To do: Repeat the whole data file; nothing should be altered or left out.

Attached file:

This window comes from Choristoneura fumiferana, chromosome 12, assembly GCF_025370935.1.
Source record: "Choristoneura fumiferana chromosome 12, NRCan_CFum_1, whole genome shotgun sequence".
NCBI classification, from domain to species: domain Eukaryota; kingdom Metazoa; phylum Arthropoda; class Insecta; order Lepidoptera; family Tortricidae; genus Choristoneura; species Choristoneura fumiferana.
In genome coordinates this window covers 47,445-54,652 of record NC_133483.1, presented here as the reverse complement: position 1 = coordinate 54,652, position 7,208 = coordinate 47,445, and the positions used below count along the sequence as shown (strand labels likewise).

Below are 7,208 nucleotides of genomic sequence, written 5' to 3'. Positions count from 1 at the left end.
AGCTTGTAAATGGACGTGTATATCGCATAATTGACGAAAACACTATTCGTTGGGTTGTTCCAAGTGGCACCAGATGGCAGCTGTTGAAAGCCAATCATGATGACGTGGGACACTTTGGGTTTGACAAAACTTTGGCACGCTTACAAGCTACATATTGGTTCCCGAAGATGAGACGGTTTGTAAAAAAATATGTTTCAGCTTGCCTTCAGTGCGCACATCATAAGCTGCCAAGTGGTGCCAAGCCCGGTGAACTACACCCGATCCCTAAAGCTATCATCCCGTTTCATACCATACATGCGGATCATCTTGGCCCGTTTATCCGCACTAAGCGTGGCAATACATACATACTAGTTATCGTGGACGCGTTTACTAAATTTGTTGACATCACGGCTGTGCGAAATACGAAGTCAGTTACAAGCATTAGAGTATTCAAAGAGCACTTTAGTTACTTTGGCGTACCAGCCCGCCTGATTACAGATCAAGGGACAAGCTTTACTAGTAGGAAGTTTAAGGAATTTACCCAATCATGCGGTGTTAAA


This window comes from Choristoneura fumiferana, chromosome 12, assembly GCF_025370935.1.
Source record: "Choristoneura fumiferana chromosome 12, NRCan_CFum_1, whole genome shotgun sequence".
NCBI classification, from domain to species: domain Eukaryota; kingdom Metazoa; phylum Arthropoda; class Insecta; order Lepidoptera; family Tortricidae; genus Choristoneura; species Choristoneura fumiferana.
In genome coordinates this window covers 47,445-54,652 of record NC_133483.1, presented here as the reverse complement: position 1 = coordinate 54,652, position 7,208 = coordinate 47,445, and the positions used below count along the sequence as shown (strand labels likewise).

Below are 7,208 nucleotides of genomic sequence, written 5' to 3'. Positions count from 1 at the left end.
AGCTTGTAAATGGACGTGTATATCGCATAATTGACGAAAACACTATTCGTTGGGTTGTTCCAAGTGGCACCAGATGGCAGCTGTTGAAAGCCAATCATGATGACGTGGGACACTTTGGGTTTGACAAAACTTTGGCACGCTTACAAGCTACATATTGGTTCCCGAAGATGAGACGGTTTGTAAAAAAATATGTTTCAGCTTGCCTTCAGTGCGCACATCATAAGCTGCCAAGTGGTGCCAAGCCCGGTGAACTACACCCGATCCCTAAAGCTATCATCCCGTTTCATACCATACATGCGGATCATCTTGGCCCGTTTATCCGCACTAAGCGTGGCAATACATACATACTAGTTATCGTGGACGCGTTTACTAAATTTGTTGACATCACGGCTGTGCGAAATACGAAGTCAGTTACAAGCATTAGAGTATTCAAAGAGCACTTTAGTTACTTTGGCGTACCAGCCCGCCTGATTACAGATCAAGGGACAAGCTTTACTAGTAGGAAGTTTAAGGAATTTACCCAATCATGCGGTGTTAAA